From: End Poverty in South Asia, A blog to promote dialog on development in South Asia
SUBMITTED BY NANCY DUPREE ON MON, 03/01/2010
Current rehabilitation and development rhetoric calls for listening to the Afghans and giving them the lead. Sadly, actions too often defy these wise words. The challenge is to make way for genuine in depth Afghan involvement at a time when the problems inherent in a lackluster government beset with corruption are so complex, and, particularly, when the aid-dispensing agencies so often disregard coordination and cooperation.
Politics within the prevailing environment of conflict imposes a sense of great urgency, no doubt, but many basic development principles are being set aside when they are most needed. Plans that rest on massive projects designed by outsiders lavishing too much money and demanding instant implementation are bound to be ineffective. Quick fixes never have worked. Throwing around money indiscriminately just compounds problems and raises new dilemmas. Sustained development, as has been established for decades, requires patient on the ground interactions over time.
The current swing toward agriculture and its affiliated components is welcome – if it results in better integrated multi-targeted planning linking local producers, processors, small industries, storage facilities and markets. Small dams built and maintained by the people themselves for irrigation and electricity to support small industries processing local produce make sense, for instance. The ultimate aim is to enable people to stay in their own areas enjoying their own social and cultural customs and ideals instead of joining the unhappy disoriented masses now crowding the cities. But this means much coordination and cooperation and sincere community involvement.
Such participatory activities will also avoid contributing to the sense of dependency that is fast undermining the ideals of self-sufficiency and independence that have always been sources of pride for Afghans. Communities traditionally came together to perform tasks for the common good. One example would be the repair of weirs that diverted water from rivers into irrigation channels. Building these weirs was the height of the summer’s excitements greatly enjoyed by each and every man, woman and child up and down the length of the irrigation channels. Thus was community cohesiveness strengthened. Nowadays villages too often wait for outsiders to perform the tasks they once so enjoyed. Similar dependency attitudes threaten to dominate minds in many sectors.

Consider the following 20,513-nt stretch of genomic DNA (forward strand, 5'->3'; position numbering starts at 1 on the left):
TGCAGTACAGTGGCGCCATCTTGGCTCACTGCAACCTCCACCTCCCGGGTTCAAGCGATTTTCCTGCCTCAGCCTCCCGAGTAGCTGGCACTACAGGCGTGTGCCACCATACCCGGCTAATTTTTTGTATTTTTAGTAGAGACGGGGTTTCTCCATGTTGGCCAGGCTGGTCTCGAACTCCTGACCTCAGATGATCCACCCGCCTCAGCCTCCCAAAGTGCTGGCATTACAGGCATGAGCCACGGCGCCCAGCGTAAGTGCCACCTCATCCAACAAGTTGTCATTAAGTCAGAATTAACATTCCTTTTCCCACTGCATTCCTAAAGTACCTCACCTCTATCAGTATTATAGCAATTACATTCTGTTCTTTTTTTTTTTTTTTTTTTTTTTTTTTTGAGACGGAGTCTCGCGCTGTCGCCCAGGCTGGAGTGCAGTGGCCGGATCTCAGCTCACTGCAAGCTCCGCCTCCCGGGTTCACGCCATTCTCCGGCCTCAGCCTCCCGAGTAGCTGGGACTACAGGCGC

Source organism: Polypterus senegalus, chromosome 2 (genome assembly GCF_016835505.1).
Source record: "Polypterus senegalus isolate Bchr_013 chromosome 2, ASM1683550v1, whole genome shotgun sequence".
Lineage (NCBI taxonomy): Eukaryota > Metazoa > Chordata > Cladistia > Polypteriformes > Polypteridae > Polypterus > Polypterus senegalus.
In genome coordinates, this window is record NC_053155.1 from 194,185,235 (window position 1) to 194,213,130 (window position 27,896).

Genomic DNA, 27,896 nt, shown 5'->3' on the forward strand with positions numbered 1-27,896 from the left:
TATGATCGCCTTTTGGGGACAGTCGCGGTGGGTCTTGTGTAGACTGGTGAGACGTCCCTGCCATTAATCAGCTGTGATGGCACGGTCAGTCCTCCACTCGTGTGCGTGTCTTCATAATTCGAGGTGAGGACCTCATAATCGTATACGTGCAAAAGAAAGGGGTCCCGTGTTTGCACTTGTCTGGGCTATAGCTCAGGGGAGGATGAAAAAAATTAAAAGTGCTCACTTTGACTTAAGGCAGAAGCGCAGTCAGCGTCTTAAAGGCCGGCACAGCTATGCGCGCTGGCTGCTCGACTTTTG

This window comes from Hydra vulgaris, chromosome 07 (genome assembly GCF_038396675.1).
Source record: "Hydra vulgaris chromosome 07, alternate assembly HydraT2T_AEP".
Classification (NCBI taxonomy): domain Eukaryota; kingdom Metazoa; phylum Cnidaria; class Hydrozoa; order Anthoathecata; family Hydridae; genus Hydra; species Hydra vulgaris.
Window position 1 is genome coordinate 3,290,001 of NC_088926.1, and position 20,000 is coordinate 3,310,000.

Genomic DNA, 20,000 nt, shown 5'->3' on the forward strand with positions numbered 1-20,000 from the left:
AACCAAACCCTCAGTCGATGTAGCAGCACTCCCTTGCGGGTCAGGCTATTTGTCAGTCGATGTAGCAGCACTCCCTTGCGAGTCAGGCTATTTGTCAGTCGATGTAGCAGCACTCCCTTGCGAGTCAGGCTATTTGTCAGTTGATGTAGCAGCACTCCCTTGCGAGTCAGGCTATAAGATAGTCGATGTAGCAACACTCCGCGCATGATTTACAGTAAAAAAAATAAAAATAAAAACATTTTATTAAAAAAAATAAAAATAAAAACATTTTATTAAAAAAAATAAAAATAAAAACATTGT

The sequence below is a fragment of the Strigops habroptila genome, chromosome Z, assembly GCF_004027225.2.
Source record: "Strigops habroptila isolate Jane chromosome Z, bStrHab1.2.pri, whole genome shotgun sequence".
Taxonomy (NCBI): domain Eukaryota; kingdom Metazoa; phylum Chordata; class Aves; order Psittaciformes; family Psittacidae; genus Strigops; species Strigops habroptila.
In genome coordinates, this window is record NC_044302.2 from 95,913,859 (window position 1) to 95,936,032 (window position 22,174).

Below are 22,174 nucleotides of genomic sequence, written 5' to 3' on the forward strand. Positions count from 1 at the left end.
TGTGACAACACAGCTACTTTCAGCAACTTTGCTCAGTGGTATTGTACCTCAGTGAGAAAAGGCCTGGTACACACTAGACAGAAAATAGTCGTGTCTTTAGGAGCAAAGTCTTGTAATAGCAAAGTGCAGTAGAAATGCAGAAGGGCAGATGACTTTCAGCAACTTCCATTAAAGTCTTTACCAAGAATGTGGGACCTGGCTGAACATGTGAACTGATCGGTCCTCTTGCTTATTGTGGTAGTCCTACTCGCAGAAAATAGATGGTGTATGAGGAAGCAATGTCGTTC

On another level, there are many skilled, talented, creatively motivated and dedicated young men and women in both private and government sectors that ought to be supported in developing decision-making authority. Not just for implementing projects, but in exerting genuine influence over policy, program design and resources. Initially specialists for guidance will be required, but inculcating a sense of ownership will build confidence and with confidence a regard for responsibility. Once a sense of ownership is present, mutual respect and trust will also grow and feelings of alienation will lessen. Deteriorating trust between foreigners and Afghans, Afghans and foreigners, and Afghans and Afghan is now of great concern. Little sustainable development can be accomplished without restoring an environment of trust.
Afghanistan’s youth need to be able to look to the future with confidence and trust. It is said that over half the population is under the age of 25. Their burgeoning pop culture devoted to mod fashions, electronic gadgets and enticing entertainment is exuberantly alive, not only in Kabul but all across the country. These young people thirst for knowledge. Universities and private learning institutions are packed yet jobs are hard to come by. The Ministry of Labor reports that young people account for 70% of Afghanistan’s 3 million unemployed. Neither are jobs available, nor decision-making roles within the still fragile democratic framework. Disillusioned, unemployed youth are a dangerous commodity in any society. All the more so when insurgents sit poised to lure them to their ranks.
Skills training and meaningful job creation related to the nation’s needs therefore become major priorities. Stop gap, short term unsustainable projects that serve merely as facades are not the answer. Expectations and aspirations are high among the youth, but these positive attitudes can easily turn to despair and lead to corruption, crime gangs, and an incipient drug culture, aside from militancy. One study estimates that the average age of suicide bombers is 23 and that 80% of those involved in terrorist activities are unemployed. Efforts to engage these potential leaders of tomorrow in satisfying, constructive nation-building can only strengthen stability and prosperity. A special emphasis on leadership development is crucial.
Now is an ideal time to initiate imaginative people-oriented programs in all sectors. The explosion in communications technology allows information to flow more easily at a time when the population at large is far more open to receive new ideas than they were before the war. Afghans are maximizers and will take to ideas they see as beneficial for themselves and their families. They have shown incredible resilience over these years of turmoil and have themselves devised all manner of coping mechanisms in the midst of conflict. Given access to knowledge that will enhance their livelihoods and give them confidence, they can, and will, by themselves, reach many eagerly sought development goals without needing to become dependent on outsiders. There is an emerging consensus among Afghans as to the need for good governance and a functional national economy buttressed by judicial reforms.
To ignore this new awareness is to court disaster.